In over two hundred northern cities and towns celebrating First Night,  December 31, 2011, more than four thousand elderly were accosted by mobs, including ninety-eight deaths among these frail victims, primarily due to falls or heart problems. (There was little punching or striking, or other outright violence.)  Of course later, throughout 2012, a few thousands injuries or deaths would be insignificant of mention. I am just referring now to mob violence against the feeble elderly, not to terminations caused by nature and the winds described earlier.

At that time, as the first day in 2012 dawned, the mob violence was blamed on economic concerns, such as the housing crisis in America, or rich vs. poor issues concerning jobs. Looking back, however, I believe the violence at first night was an early indicator of changes occurring in urban America, part of the same divinely-directed efforts to cull the herds of humans, starting with the weak and elderly.

I mention the two older people and the effort I took to intervene on their behalf less than one year ago, before I explain my failure, despite my efforts, to protect my two new friends at the horse farm in northern Georgia (see Part 9). It provides an illustration of how the value of a human life has changed due to Armageddon, 2012.

Looking back on that first night December 31, 2011 I am now convinced that the divine first unleashed the forces of destruction against humanity at 10:15 PM, December 31, 2011. It’s been less than a year since I helped those two old people, that loving couple. I, the preserver. They, the weak, protected previously from the forces of nature by civilization. I fear for people like them and I doubt my ability to trek on helping people like that old couple. Please don’t tread on me, I fear what we will become.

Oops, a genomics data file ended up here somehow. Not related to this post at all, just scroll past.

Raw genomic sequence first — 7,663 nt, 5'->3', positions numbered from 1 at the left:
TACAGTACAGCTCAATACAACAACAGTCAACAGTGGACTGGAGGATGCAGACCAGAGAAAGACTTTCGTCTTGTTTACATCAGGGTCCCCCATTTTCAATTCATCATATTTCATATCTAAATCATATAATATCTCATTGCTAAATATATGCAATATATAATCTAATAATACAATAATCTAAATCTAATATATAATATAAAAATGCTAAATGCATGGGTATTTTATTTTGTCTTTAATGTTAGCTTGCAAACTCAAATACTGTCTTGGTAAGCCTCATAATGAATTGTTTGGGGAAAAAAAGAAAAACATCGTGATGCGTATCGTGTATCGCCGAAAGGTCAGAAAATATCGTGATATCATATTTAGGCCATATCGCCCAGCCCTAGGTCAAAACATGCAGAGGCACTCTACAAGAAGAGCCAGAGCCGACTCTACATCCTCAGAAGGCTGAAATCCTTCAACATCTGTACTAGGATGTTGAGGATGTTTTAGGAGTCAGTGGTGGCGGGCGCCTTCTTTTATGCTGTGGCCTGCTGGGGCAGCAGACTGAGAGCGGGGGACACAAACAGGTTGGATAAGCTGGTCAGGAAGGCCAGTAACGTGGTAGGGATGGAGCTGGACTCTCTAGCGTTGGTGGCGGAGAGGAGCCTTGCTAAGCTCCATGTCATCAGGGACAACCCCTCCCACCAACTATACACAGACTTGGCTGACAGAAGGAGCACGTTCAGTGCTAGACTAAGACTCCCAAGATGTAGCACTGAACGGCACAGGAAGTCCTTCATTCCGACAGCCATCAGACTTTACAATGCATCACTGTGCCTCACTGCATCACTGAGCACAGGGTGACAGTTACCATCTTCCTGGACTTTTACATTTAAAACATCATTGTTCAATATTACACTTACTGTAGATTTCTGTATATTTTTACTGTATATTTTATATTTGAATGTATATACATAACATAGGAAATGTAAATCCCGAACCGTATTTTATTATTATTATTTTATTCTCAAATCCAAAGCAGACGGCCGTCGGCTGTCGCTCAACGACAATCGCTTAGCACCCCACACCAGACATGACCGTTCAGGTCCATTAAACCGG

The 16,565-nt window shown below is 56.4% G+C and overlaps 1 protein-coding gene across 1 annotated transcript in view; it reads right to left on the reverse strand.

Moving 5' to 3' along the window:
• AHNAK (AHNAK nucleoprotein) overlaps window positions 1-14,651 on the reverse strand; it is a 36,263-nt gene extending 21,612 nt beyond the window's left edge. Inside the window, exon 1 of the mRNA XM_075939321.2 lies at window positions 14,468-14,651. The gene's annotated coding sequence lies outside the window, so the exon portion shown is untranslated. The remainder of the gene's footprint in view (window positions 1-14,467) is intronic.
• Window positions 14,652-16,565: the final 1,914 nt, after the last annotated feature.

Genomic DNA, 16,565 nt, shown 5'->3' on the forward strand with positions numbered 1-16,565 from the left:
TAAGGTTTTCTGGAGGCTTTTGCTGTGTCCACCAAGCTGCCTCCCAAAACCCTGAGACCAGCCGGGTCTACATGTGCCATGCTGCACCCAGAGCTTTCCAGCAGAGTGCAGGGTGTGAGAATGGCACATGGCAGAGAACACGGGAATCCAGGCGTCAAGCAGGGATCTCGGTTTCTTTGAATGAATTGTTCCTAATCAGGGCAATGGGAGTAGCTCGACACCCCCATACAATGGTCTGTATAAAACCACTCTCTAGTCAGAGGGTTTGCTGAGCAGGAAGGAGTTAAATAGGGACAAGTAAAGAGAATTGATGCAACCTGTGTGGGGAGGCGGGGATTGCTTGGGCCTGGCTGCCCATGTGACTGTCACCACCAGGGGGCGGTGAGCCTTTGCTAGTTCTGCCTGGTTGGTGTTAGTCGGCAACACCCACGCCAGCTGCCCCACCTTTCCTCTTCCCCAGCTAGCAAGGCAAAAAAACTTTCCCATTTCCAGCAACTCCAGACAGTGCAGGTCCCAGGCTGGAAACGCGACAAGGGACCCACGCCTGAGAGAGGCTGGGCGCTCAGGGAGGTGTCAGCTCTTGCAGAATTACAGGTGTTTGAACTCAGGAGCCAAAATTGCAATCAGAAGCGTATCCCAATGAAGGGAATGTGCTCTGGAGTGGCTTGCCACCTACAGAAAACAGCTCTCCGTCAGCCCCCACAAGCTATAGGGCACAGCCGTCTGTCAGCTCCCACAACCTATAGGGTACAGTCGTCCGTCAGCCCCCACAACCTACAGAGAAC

Here is something I wrote previously, sub-titled Fears
Sunday, September 12, 2010

When they came 
for Frantz Kafka

when they came my neighbors stout iron cyclone fence didn’t stop them
when they came two flights of stairs didn’t slow them
when they came a dead bolt lock and and solid oak door didn’t deter them
when they came uncle’s Smith and Wesson didn’t faze them
when they came my wife’s pleadings didn’t help me
when they took me my arguments didn’t interest them

when i looked through the cyclone fence up two flights of stairs through the broken-down oak door at my sobbing wife, her tears didn’t comfort me as they took me away
end part 8 – the prequel
Next :  At the Horse Farm
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About Cynthia J. Koelker, MD

CYNTHIA J KOELKER , MD is a board-certified family physician with over twenty years of clinical experience. A member of American Mensa, Dr. Koelker holds degrees in biology, humanities, medicine, and music from M.I.T., Case Western Reserve University School of Medicine, and the University of Akron. She served in the National Health Service Corps to finance her medical education.
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2 Responses to It’s 2012 already – Part 8

  1. RangerRick says:

    I have just retired after more than 40 years in the military, fire/medical service, law enforcement, Red Cross, Emergency Management, and other volunteer services that go in when emergencies occur, except for the military time all the other services were right here in America.

    As far back as 1969, when things go wrong, the unprepard believe it is YOUR fault that this has happened to them and their families. I have worked floods, major fires, hurricanes, tornadoes, etc.

    When the light switch does not turn on the light, the water does not run, and people have no heat or a place to call home . . . it is YOUR fault. When I turned 21, and this was breaking all the rules, I carried a weapon and 6 extra clips. Toward the end of my being a volunteer, I broke the rules again, I staged my vehicle close to the area I was working, I had body armor, weapons used overseas, medication, food, water, and a way to purify water.

    All I am saying is I have been there and done that and sold the tee shirts. If you are in the wrong place at the wrong time, you have no hope, as it is YOUR fault these people are in trouble.

    Good luck out there, RangerRick.